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Oats are prized as an important feed grain crop in the United States and globally. There is increasing interest in oats for human consumption, as oats provide numerous health benefits that include the lowering of LDL cholesterol and reduced risk cardiovascular disease. Oat is a valuable crop agronomically due to its ability to improve soil fertility and control weeds.

US Department of Agriculture (USDA) oat breeding efforts exist at several locations across the upper Midwest and Great Plains regions. The National Small Grains Collection in Aberdeen, Idaho houses over 21,000 samples of oat and oat-related plant material. The collection represents a largely untapped resource for oat improvement. USDA facilities for oat breeding, genotyping, chemical composition and quality are located at the Cereal Crops Research Unit in Fargo, ND. The Cereal Disease Lab in St. Paul, MN has long been a center for research on oat crown rust, the most widespread and damaging oat disease. ARS conducts research in Brookings, SD on farming practices using oat to improve soil health at the North Central Agricultural Research Laboratory.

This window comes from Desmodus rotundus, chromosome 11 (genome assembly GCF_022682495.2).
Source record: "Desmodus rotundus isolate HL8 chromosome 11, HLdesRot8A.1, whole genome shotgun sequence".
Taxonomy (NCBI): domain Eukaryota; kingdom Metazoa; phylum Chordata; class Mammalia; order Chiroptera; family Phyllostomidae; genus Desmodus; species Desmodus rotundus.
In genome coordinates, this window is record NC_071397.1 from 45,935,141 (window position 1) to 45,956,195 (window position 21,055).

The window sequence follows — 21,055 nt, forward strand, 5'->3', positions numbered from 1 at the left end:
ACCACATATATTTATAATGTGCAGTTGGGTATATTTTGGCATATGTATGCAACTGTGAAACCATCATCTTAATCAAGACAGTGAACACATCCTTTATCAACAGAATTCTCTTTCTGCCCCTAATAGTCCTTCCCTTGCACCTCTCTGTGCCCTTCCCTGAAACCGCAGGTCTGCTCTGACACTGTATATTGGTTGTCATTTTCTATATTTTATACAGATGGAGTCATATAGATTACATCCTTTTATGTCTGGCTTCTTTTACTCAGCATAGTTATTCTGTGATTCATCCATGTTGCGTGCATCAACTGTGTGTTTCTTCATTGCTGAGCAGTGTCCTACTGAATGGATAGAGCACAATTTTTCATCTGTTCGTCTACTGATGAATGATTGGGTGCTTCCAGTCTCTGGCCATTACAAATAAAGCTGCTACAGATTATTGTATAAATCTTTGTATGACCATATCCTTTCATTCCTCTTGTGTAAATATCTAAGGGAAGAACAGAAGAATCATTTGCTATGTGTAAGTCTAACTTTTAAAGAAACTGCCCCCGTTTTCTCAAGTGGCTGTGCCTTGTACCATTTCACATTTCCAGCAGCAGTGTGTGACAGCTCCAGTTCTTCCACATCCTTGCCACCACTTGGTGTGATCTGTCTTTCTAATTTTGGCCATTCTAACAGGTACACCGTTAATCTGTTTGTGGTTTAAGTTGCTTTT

The USDA Agricultural Research Service plays an important role for oat breeding at land-grant universities by organizing the Uniform Oat Performance Nurseries, where oat lines are tested on their way to potential variety release. University-based breeding programs have long played an important role in oat improvement in the United States as well. Data from these public sector efforts is curated and made public through oat.triticeaetoolbox.org.

2 oat researchers gather data in the field.

USDA-ARS Biological Science Aid Cayley Steen and NDSU Research Specialist John Davies harvest oats at the Edward T. Schafer Agricultural Research Center in Fargo, North Dakota.

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